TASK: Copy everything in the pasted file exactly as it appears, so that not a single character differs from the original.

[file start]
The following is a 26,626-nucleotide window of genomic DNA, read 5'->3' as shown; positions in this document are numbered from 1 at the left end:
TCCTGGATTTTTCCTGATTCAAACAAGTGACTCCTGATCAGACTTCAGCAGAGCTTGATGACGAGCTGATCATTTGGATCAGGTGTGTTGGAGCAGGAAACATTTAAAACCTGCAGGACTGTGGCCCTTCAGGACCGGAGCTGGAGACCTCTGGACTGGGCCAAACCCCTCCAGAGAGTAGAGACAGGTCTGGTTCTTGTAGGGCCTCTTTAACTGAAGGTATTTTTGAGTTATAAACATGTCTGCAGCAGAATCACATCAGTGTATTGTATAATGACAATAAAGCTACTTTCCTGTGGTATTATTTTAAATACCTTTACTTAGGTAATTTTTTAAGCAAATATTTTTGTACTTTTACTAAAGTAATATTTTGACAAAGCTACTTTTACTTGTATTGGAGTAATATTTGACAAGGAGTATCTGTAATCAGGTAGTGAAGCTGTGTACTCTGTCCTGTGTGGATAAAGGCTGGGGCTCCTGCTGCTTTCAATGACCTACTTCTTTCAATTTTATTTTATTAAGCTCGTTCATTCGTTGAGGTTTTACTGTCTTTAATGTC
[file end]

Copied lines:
The following is a 26,626-nucleotide window of genomic DNA, read 5'->3' as shown; positions in this document are numbered from 1 at the left end:
TCCTGGATTTTTCCTGATTCAAACAAGTGACTCCTGATCAGACTTCAGCAGAGCTTGATGACGAGCTGATCATTTGGATCAGGTGTGTTGGAGCAGGAAACATTTAAAACCTGCAGGACTGTGGCCCTTCAGGACCGGAGCTGGAGACCTCTGGACTGGGCCAAACCCCTCCAGAGAGTAGAGACAGGTCTGGTTCTTGTAGGGCCTCTTTAACTGAAGGTATTTTTGAGTTATAAACATGTCTGCAGCAGAATCACATCAGTGTATTGTATAATGACAATAAAGCTACTTTCCTGTGGTATTATTTTAAATACCTTTACTTAGGTAATTTTTTAAGCAAATATTTTTGTACTTTTACTAAAGTAATATTTTGACAAAGCTACTTTTACTTGTATTGGAGTAATATTTGACAAGGAGTATCTGTAATCAGGTAGTGAAGCTGTGTACTCTGTCCTGTGTGGATAAAGGCTGGGGCTCCTGCTGCTTTCAATGACCTACTTCTTTCAATTTTATTTTATTAAGCTCGTTCATTCGTTGAGGTTTTACTGTCTTTAATGTC